Article author Ross next to one of the exhibits (an ANZAC nurse) to show their monumental scale
As we approach ANZAC Day, one of the major commemorative events for the Tin Can Bay and Rainbow Beach RSL Sub Branches, it is appropriate that we look backwards and learn more about our ANZACs and their links to our own community.
A couple of weeks ago my wife and I were lucky enough to be in Wellington where we visited the Museum of New Zealand Te Papa Tongarewa.
One of the main exhibitions was Gallipoli: The Scale of our War, an exhibition like no other that tells the story of the Gallipoli through the eyes and words of eight ordinary New Zealanders who were involved in the Gallipoli campaign.
Each is captured frozen in a moment of time on a monumental scale – 2.4 times human size. The exhibition was created under the oversight of Sir Peter Jackson, director of Lord of the Rings movies and a New Zealand legend.
Linked to this magnificent and heart-rending exhibition was the story of the Maheno, the New Zealand Hospital ship that treated wounded soldiers from the trenches of Gallipoli. As described by nurses on board the ship ‘…many a poor man will sink into those beds after weeks in the trenches feeling he has found heaven on earth.’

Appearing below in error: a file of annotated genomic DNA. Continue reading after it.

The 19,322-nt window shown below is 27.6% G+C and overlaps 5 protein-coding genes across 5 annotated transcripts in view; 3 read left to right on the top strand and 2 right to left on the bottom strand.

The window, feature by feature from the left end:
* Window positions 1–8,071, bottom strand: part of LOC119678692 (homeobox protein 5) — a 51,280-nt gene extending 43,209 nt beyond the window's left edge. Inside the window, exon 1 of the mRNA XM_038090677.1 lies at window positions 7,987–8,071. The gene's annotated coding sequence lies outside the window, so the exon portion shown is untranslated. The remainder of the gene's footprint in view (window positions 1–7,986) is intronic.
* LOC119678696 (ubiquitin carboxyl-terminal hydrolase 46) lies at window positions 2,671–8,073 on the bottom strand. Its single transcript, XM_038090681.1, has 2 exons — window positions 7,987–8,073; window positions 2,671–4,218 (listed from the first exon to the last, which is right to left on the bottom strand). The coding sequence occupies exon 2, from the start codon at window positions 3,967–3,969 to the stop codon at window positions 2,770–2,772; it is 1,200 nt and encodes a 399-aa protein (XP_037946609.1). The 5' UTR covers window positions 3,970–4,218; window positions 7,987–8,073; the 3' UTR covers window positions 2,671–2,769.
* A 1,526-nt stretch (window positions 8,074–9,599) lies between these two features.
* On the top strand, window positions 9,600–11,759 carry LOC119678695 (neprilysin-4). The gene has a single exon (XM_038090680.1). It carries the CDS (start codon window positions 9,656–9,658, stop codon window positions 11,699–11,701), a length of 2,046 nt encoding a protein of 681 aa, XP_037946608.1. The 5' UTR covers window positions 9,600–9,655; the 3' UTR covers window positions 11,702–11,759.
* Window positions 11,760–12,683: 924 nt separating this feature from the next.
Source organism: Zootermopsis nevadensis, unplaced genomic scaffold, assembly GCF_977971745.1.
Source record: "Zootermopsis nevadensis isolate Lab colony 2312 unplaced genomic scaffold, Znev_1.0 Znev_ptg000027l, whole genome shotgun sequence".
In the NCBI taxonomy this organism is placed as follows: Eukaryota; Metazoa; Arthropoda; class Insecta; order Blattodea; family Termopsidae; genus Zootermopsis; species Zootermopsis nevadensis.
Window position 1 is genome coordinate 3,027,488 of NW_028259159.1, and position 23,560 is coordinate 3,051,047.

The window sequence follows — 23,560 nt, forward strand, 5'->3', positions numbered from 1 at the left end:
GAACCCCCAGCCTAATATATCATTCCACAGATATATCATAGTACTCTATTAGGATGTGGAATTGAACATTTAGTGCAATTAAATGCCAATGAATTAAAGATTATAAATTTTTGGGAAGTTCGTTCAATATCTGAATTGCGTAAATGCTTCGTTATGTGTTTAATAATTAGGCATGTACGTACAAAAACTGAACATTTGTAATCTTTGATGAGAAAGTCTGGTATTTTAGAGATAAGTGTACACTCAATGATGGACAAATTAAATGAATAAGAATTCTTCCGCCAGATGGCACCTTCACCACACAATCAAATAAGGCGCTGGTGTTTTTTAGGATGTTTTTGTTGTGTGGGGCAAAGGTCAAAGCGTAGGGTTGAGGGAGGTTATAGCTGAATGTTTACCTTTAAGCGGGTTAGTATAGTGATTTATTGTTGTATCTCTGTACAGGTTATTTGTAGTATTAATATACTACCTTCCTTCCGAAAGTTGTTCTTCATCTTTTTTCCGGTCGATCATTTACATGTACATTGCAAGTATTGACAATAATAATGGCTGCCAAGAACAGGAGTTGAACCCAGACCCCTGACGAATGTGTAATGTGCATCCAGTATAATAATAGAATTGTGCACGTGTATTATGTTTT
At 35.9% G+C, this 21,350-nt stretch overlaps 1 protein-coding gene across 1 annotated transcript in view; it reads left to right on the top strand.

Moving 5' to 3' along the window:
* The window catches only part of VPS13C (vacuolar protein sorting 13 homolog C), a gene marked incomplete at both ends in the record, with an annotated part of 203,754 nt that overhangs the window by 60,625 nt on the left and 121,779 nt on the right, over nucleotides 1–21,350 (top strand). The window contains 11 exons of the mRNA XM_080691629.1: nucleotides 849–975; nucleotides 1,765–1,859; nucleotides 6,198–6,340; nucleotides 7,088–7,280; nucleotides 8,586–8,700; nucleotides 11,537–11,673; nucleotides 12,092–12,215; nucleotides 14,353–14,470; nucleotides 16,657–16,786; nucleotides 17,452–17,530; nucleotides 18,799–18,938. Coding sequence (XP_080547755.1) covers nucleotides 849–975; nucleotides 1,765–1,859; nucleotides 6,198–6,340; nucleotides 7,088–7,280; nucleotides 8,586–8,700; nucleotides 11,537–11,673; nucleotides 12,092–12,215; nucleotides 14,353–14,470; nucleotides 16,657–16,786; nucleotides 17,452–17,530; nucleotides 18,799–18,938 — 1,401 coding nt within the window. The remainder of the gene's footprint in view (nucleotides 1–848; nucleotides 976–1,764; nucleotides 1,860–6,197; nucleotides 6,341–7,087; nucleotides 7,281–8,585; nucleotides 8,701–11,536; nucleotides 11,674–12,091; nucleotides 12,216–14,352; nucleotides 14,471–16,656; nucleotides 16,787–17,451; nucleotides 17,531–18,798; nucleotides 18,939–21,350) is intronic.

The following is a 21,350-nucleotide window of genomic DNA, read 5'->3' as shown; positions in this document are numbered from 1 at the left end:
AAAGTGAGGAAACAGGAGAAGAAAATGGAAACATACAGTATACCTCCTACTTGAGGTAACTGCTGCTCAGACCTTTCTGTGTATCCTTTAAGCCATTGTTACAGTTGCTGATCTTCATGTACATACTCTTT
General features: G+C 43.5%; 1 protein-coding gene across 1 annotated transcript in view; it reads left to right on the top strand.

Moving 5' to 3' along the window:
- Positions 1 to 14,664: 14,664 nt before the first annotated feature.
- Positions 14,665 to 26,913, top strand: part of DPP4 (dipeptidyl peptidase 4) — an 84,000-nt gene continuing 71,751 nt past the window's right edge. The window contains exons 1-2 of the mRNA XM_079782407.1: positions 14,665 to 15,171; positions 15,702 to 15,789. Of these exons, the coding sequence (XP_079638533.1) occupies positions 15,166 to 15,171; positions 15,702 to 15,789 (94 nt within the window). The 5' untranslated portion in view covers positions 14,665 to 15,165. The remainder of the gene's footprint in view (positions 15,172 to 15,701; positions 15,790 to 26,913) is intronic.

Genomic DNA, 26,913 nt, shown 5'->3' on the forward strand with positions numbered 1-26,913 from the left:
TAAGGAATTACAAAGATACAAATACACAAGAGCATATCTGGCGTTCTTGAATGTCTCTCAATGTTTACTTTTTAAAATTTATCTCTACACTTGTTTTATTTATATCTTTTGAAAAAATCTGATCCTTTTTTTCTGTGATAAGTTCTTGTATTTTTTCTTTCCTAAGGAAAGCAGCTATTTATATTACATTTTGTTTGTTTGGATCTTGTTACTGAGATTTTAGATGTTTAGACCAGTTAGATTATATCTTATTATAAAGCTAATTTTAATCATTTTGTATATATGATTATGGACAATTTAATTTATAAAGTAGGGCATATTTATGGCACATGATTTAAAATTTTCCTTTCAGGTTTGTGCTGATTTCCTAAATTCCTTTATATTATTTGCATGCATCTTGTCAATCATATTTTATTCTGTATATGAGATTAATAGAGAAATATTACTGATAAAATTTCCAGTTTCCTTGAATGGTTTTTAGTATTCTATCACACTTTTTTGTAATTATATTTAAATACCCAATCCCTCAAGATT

And yes, this is the same Maheno whose wreckage has lain for decades on the surf beach of K’gari (Fraser Island).
Built in 1905, the SS Maheno was one of the first turbine-driven steamers. She plied a regular route between Sydney and Auckland until she was commissioned as a hospital ship in Europe during World War One.
Your scribe admiring a model of the Maheno in its role as a hospital ship at Gallipoli.
In 1935, she and her sister ship the Oonah were sold to Japan for scrap. They were being towed to Japan when a cyclone snapped the tow chain and the Maheno drifted helplessly onto K’gari’s ocean beach.
I happened to wear one of my RSL shirts to the exhibition that day and was stopped for a chat by many locals who commented on the ANZAC tradition and what it means to both our countries. Exhibitions like this one bring to life the pain and hardships suffered by our armed forces during Gallipoli and other historical conflicts.
All we can say to all our armed forces is ‘Thank you for your Service’.
Tin Can Bay RSL